1.31.2008

Coexisting and Coworking

Contrary to naysayers' and pessimists' early warnings, distance in the wired world is decidedly not dead. In fact, as has been pointed out a gazillion times already, the revitalization of many urban cores in the US and around the world has coincided with the miraculous rise of the internet and wireless technology. But why have people not retreated to mountaintops as was feared at the onset of the internet era? If you can have a creative and fulfilling career from anywhere, why not work from a rustic cabin overlooking a placid lake in a bucolic wood?

Blech. Boring.

A recent post on coworking (a trend that I am particularly enamored with) at Coroflot's Creative Seeds Blog inadvertently highlights why the internet has pushed people closer together rather than pulling them apart. Coroflot's lays out the options for those who don't have a formal office -- temporary cubicle, cobbled-together home office, isolating coffee shop -- and then explains that none of these environments has "the most important quality of the ideal creative workspace: other creative workers with whom to interact. It's well understood that good ideas and good creative work flow almost never flourish in a vacuum, and yet increasingly we are asked to make them do so."

Cities are more diverse, active places. They are larger and thus, by default, contain more possible answers to any question of location. Thus, for someone who is free to work anywhere, cities provide the most enticing environment. By living in a city, a creative worker has the opportunity to change up their daily workspace. There is always the option of moving out to The Sticks, but when The Sticks compete on a level playing field with the urban core, guess which one usually wins out?

There's another fact that's been repeated a gazillion times over the past few months that may provide a hint: for the first time in the history of civilization, half of the world's population now lives where?

(Photo from Flickr user MathieuCoste. The original full-color version can be viewed by clicking the photo.)


Links:
Your Dream Office is Just Over There: Co-Working and the Instant Creative Community (Coroflot's Creative Seeds Blog)

4 comments:

Anonymous said...

The fact that you and i are having this conversation is proof enough that the internet has obliterated any of our previous concepts of space and distance.

Jim Russell said...

Where most of the world's urbanization is occurring does not provide an option to telecommute from the Sticks. The cry that distance is not dead is just as sensational as the claim that telecommunications will kill distance.

Actually, the idea that distance is dead or dying has little to do with moving to a rural utopia. The geographic focus was and is the distance between cities, particularly the alpha world cities such as NYC and London.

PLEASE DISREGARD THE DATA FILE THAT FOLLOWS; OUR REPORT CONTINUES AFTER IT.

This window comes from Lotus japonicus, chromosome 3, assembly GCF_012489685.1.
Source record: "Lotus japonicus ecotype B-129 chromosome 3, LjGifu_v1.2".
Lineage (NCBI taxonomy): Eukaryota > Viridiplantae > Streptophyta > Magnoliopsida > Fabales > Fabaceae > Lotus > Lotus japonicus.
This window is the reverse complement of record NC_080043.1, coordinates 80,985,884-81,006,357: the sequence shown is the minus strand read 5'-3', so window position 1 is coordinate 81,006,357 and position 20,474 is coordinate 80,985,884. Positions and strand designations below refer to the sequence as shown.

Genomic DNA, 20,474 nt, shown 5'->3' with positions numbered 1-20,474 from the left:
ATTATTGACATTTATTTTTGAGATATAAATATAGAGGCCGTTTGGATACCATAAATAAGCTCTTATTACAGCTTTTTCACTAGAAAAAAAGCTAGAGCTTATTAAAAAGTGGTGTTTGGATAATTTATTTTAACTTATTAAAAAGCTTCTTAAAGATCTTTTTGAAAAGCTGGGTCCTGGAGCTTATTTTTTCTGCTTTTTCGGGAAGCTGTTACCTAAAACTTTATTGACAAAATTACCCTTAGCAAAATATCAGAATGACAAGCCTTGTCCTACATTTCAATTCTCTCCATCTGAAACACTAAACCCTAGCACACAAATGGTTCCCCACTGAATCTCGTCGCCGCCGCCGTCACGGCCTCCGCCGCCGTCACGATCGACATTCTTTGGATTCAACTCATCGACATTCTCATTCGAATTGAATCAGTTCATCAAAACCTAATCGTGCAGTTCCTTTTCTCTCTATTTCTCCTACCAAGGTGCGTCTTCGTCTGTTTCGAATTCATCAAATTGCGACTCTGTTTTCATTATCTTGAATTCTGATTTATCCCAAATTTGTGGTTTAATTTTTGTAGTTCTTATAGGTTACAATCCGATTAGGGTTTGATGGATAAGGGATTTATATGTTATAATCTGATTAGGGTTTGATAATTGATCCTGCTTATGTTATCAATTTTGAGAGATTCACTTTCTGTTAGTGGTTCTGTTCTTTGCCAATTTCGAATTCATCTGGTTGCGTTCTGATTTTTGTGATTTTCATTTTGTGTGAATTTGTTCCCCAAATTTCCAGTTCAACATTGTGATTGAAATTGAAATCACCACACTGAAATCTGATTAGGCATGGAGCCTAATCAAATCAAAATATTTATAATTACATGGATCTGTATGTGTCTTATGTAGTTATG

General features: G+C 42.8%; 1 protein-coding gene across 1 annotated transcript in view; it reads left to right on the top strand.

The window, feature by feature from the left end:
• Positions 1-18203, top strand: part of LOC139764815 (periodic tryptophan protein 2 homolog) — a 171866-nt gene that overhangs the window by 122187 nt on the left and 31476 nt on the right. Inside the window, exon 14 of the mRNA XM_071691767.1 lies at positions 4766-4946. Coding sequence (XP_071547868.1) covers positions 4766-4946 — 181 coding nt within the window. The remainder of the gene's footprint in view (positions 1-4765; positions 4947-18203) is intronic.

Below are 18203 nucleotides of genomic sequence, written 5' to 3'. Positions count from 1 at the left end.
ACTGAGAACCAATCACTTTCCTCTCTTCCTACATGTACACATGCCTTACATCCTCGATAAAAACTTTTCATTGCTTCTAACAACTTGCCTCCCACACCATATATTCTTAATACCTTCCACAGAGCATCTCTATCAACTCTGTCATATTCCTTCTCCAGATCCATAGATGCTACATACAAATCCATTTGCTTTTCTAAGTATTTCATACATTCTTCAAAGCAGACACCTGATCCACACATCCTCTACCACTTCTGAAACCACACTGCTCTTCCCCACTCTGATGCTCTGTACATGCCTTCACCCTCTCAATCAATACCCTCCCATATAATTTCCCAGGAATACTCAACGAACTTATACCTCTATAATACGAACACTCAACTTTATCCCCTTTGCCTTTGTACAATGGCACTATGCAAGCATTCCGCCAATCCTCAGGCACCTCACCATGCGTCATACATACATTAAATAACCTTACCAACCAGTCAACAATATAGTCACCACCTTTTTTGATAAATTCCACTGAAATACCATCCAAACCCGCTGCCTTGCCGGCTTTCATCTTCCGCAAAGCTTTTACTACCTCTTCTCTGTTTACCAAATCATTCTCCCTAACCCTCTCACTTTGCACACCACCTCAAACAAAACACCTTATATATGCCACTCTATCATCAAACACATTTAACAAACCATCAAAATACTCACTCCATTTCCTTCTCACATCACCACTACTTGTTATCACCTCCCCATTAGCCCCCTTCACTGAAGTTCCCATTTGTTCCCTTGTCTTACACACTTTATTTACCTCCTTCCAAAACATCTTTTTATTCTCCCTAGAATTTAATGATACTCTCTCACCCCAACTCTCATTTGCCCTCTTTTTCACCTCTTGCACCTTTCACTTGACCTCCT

Furthermore, we are beginning to see elements of urbanization in some relatively out-of-the-way places. There is no doubt that the Internet helped make this kind of exurban development possible.

Brendan said...

Upon re-reading this post and these comments today, I realize that using the "distance is not dead" trope was a misstep. I used the line incorrectly. I get a Mulligan, right? ;-)

However, while I agree that the net does play some part in facilitating exurban development, I would disagree with the suggestion that it were the main or even a major cause thereof. From what I've read, the exurbs are usually home to the supercommuters. There are definitely some creative industry folks, but I hardly think that's the norm. Most of the blame for exurban development can be placed on the same factors that caused original suburban development in the US -- cheap land, cheap fuel, improved freeways, and paranoia.

Jim Russell said...

I have no doubt that the factors you cite are driving exurban development. DC is a classic case of extreme commuting and driving until you qualify for a mortgage. However, the exurbs are home to more people than daily extreme commuters. What about the Wall Street exec you see sitting in a coffee shop in Bozeman, MT? What is fueling all the growth in Bend, OR?

We are seeing more and more co-location, people dividing time between two places. Better telecommunications and cheaper travel make this possible. This pattern is quite common here in Colorado. People live far from the big city, only going to Denver or Colorado Springs for vital face-to-face meetings. Most of the time, they are working from home up in the sticks.

Businesses are popping in smaller cities and rural towns. That you can have the NYT delivered to your door in the middle of nowhere Idaho is very telling. City comforts are moving to the country, a trend that has held sway since the urban refugees of the 70s took to the hills.

Then there are all the businesses moving into suburban parks. Not too long ago, what is now Silicon Valley was farm land and open space. These booming areas are nothing akin to the cityscapes of Jane Jacobs. Commuting is still king. The location of work is more widely scattered. Higher densities continue to sprawl outwards, not inwards.